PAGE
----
Section 6 (AT in a Day)
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Vermont - Vt.12 in Woodstock, VT to Vt.9 in Bennington, VT - 113.6 miles
Section Chief: Caitlin Johnson '10
Vermont from VT Rt.12 westerly to Chateauguay Rd- 9 Miles
Hikers: Scot Drysdale, Pete Bundschuh, Kevin Peterson '82, Vicki Peterson '78, David Kotz '86 and kids
My trail section, in Vermont from VT Rt.12 westerly to Chateauguay Rd, was well-covered today. Prof. Scot Drysdale (top photo), hiked it from east to west, swapping cars with Pete Bundschuh who hiked it west to east. Meanwhile my kids and I hiked (bottom photo) from Chateauguay Rd to The Lookout (the site of both photos below) and back, while Kevin '82 and Vicki '78 Peterson hiked from the Lookout to VT Rt.12. I started hiking at 2pm, which turned out to be ideal in terms of the weather - we reached The Lookout at 4pm and there were 360-degree views of Vermont in full color.
Mt. Ascutney is at Scot's left, and Moosilauke is to my left.
David Kotz '86
Chateauguay Road to US 4/Killington- 14.7 Miles
Hikers: Liz Salesky '12
I went from Chateguay road to Route 4 in Vermont. I had completely forgotten it was Columbus Day weekend, so when I was going over from Hanover I think I passed 3 or 4 apple and craft fairs, and there were people everywhere. The hike was fun! It was pretty muddy in patches, and those patches were relatively obscured by leaves, so I had some rather funny moments for sure. It didn't help that I'd left campus from practice, so I was a little sore and probably more likely to slip. I passed a couple hiking with their very small son, who really wanted to walk with them, but was in a backpack. When I stopped for a sandwich break though, I had to take a lot of things out of my backpack to get to it. A chipmunk ran up to the AT in a day logo printout - it was really adorable and I wish I'd had my camera out. Close to the end of my hike there was a little waterfall slightly off the trail. I ran into a couple there, who took my picture, and then leaving it I passed 6 more people in a group. It got pretty cold right when I was getting to my car, so I guess I timed it well! When I was driving through Norwich back to Hanover, I saw that the scrolling construction sign had had one of its three messages changed to CAUTION ZOMBIES AHEAD, which truly capped the day off for me. I love that there is such a combination of fun outdoors experiences and a slight bit of craziness in everything related to the DOC. It was a really fun experience, and I'm really glad I did it. The DOC was how I started my college experience, and it was a fantastic start, so I'm really happy I could contribute to something it was trying to achieve (and did achieve now!! yay!). ~Liz Salesky, '12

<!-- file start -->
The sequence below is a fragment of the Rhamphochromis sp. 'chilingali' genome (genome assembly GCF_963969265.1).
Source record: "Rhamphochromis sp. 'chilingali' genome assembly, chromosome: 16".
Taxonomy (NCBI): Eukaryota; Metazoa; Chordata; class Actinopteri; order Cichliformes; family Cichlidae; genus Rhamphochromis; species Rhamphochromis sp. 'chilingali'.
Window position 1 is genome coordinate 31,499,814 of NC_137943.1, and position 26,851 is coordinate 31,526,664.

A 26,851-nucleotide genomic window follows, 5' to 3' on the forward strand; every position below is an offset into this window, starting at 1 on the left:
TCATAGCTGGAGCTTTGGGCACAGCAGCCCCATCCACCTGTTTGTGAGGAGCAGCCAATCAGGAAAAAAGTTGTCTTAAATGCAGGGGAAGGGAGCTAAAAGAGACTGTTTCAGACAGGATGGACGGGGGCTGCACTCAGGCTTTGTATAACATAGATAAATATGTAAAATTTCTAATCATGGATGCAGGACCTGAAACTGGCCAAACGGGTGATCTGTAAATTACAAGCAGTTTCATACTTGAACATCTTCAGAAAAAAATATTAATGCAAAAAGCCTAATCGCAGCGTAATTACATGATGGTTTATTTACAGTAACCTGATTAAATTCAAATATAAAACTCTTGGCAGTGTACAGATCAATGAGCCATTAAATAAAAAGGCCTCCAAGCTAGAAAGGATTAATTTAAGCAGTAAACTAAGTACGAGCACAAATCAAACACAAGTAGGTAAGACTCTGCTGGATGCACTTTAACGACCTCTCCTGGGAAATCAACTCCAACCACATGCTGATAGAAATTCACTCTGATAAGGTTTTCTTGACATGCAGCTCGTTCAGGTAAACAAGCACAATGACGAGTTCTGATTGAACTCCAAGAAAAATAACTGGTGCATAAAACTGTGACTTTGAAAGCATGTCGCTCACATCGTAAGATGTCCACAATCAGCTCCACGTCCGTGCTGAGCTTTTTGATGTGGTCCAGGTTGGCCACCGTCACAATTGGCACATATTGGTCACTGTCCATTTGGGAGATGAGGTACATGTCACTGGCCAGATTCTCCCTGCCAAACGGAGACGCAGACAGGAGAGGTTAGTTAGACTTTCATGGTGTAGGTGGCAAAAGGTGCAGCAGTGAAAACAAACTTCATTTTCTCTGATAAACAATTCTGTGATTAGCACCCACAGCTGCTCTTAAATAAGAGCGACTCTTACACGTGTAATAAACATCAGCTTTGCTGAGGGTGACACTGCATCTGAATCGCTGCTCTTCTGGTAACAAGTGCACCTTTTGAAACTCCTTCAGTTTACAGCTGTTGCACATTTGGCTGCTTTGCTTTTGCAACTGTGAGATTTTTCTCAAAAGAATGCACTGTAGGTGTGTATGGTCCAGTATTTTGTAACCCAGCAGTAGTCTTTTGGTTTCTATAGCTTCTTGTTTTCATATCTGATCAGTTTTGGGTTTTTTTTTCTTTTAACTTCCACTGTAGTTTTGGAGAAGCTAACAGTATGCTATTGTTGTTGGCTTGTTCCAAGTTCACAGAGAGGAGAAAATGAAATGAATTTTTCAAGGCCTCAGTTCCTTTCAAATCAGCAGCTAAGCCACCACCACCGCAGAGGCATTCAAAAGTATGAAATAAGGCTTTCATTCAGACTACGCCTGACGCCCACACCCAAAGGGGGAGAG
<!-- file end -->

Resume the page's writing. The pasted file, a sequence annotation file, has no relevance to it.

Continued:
US 4/Killington to Clement Shelter -10.6 Miles
Hikers: Dave and Louise Ransom